Grassroots: Daytona, Florida
Daytona Area Engines Sputtering
Cassandra Reynolds saw more than flying steel as 57 cars roared at 180 mph around an asphalt oval in Daytona, Fla., in February. She saw the future of her community's economy.
Reynolds, a Daytona Beach city commissioner, is founder and chair of the Motorsports Daytona Beach Executive Committee, a group that aims to maximize the economic potential of the motorsports industry. She formed the committee out of the belief that the city needed a more diverse economic foundation than beach-related tourism. "And motorsports was the best thing I could think of that we could use as a catalyst," Reynolds said.
Economy needs a jump start
Most notably, stock car racing's signature event, the Daytona 500—dubbed "the Great American Race" by promoters—comes to Daytona International Speedway every February. The race caps several days of parades, festivals, concerts, and preliminary races. The 2009 race drew 180,000 fans and paid prize money totaling more than $16 million. The track also hosts another major NASCAR race along with numerous smaller events throughout the year.
Weakened demand led Daytona race officials to cut ticket prices for the 2009 Daytona 500, and it sold out just hours before the starting flag waved. They have also taken the unusual step of closing sections of grandstands for other races. During March, when Bike Week rolled into town, Volusia County's tax revenues from short-term hotel and condo rentals slipped 16 percent, to $918,488, from $1.09 million in March 2008, according to the Daytona Beach News-Journal, which cited figures from the county revenue department.
Other motors are also stalling
Total nonfarm employment in the Daytona metropolitan area during the first half of 2009 averaged 165,800, the lowest level since 2004, according to the U.S. Bureau of Labor Statistics (BLS) (see chart 1). A preliminary June unemployment rate of 11.3 percent was worse than the state rate of 10.6 percent and the U.S. level of 9.5 percent. The local downturn has been steep: Daytona's unemployment rate has more than tripled since it averaged a scant 3.3 percent in 2006 (see chart 2), according to the BLS.
This employment picture is in part a result of lower attendance at races, despite aggressive pricing at the events. Lower attendance also means fewer merchandise sales, hotel room stays, restaurant meals, and so forth, according to Sean Snaith, director of the University of Central Florida Institute for Economic Competitiveness (IEC) in Orlando.
International Speedway Corp., which runs Daytona International Speedway and 12 other motorsports tracks, including the Talladega Superspeedway in Alabama, reported in Securities and Exchange Commission filings that its food, beverage, and merchandise revenue slid 34 percent in the first half of 2009 from a year earlier, to $26.8 million. In the same period, the company's ticket sales revenue declined 16 percent, to $91.5 million.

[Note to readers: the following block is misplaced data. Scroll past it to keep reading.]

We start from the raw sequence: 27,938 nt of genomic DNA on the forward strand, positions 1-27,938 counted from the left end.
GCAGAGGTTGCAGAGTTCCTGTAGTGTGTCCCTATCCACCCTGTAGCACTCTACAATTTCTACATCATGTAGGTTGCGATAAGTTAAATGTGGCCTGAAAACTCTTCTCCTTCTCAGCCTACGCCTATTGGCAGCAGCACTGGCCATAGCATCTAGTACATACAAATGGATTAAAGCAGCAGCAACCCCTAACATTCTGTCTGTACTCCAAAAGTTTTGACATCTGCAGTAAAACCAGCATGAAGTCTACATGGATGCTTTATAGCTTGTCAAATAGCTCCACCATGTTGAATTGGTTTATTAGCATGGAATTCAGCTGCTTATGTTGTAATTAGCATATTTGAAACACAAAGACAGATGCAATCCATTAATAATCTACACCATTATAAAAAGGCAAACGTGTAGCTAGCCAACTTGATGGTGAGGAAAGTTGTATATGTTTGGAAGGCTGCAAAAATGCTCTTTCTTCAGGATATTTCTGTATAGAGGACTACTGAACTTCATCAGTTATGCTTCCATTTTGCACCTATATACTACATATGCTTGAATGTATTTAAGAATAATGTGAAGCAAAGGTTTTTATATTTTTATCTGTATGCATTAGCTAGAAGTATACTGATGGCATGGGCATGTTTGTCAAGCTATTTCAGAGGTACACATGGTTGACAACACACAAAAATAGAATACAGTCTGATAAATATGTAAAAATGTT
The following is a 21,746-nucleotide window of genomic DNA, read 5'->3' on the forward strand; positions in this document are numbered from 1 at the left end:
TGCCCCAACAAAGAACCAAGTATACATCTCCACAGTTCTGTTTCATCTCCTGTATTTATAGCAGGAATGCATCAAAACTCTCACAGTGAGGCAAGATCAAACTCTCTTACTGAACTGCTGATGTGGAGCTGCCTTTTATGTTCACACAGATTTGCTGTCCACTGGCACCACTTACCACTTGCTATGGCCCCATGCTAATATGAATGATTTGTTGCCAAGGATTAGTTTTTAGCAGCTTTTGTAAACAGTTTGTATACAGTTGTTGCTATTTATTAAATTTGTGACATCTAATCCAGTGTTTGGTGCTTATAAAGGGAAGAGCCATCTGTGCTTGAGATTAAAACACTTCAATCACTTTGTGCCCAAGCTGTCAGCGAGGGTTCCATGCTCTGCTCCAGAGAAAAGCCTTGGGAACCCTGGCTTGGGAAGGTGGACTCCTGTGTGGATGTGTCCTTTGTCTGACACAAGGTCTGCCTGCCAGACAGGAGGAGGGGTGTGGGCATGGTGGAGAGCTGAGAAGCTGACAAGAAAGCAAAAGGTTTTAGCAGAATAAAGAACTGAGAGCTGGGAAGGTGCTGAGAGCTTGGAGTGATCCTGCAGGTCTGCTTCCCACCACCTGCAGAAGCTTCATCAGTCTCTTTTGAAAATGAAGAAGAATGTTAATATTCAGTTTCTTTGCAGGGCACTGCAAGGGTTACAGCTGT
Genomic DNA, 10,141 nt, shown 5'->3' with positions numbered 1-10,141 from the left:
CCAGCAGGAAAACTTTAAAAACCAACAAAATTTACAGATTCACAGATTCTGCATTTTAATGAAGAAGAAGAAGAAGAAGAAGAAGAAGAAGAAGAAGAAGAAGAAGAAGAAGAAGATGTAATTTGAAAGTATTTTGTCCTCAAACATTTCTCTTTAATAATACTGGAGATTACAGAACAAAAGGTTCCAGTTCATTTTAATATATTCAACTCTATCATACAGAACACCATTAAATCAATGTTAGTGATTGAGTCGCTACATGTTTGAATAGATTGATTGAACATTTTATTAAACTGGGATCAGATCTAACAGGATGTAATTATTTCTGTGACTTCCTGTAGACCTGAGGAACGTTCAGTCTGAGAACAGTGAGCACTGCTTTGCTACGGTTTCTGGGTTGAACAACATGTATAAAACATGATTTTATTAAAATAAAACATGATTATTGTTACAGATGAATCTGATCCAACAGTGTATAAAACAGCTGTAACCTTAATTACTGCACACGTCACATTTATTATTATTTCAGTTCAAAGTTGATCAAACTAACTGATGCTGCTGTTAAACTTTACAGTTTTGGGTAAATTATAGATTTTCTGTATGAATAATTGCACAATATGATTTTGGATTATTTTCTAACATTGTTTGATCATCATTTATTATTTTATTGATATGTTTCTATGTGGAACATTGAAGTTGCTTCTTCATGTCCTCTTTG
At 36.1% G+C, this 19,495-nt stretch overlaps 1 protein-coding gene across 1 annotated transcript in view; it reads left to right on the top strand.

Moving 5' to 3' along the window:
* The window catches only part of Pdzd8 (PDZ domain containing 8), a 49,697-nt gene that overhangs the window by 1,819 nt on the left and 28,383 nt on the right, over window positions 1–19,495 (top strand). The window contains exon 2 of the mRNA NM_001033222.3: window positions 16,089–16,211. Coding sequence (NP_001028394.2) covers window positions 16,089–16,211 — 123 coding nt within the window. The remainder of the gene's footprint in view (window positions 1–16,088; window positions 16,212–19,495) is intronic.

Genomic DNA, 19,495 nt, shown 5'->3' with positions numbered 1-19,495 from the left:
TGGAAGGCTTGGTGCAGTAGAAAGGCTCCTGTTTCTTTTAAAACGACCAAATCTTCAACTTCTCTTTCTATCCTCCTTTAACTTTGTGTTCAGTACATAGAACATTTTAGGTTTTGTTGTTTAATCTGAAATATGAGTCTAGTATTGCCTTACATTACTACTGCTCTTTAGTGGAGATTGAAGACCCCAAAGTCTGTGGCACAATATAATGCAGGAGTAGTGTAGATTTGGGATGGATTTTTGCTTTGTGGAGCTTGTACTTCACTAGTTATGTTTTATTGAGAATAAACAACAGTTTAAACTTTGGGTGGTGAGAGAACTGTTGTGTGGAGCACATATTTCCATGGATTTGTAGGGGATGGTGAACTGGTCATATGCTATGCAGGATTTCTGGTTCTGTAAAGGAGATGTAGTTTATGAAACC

"That all adds up to slower and lower activity in that region," Snaith said. "When you're tightening belts, it's easier to give up going to Daytona than to give up a house payment."
As high-profile as they are, auto racing and motorcycle rallies are hardly the entire economy in the Daytona area. In fact, the housing market bust has hurt the area at least as much as the downturn in tourism, according to Andrew Gledhill, a Moody's Economy.com analyst. From its 2006 peak, the area's median house price has fallen 32 percent, with a 60 percent drop likely by the end of 2010, Gledhill wrote in a March 2009 report. However, the speed of that decline will slow as home sales improve. And those house price figures are not as bad as those for Florida as a whole.
Is improvement around the bend?
On a brighter note, the Daytona area's stable retiree population makes for a strong health care industry. The education and health care sectors added 1,200 jobs in 2008, while other industries lost jobs and leisure and hospitality employment was unchanged, according to the BLS. Through May 2009 employment in education and health care along with leisure and hospitality was flat in Daytona compared with the same period a year earlier. These sectors were comparativelystrong, however, as total employment through May 2009 was down 10,421 jobs from January to May 2008. Indeed, the metro area's 10 largest employers include two hospitals (Halifax Health, the second-largest employer, and Florida Hospital, the fourth); Volusia County Schools, which is the biggest employer, with 8,350 workers; Daytona State College; and Embry Riddle Aeronautical University.
Reynolds, of the Motorsports Daytona Beach Executive Committee, hopes to blend the area's economic strengths and help citizens use education as a doorway to the motorsports industry, broadly defined. "These careers go far beyond the jobs on the race teams for these events," she said. "They can include careers in engineering, marketing, finance, information technology, health care, and hospitality, to name a few."
Any expansion in those sectors will no doubt be welcomed.
This article was written by Charles Davidson, a staff writer for EconSouth.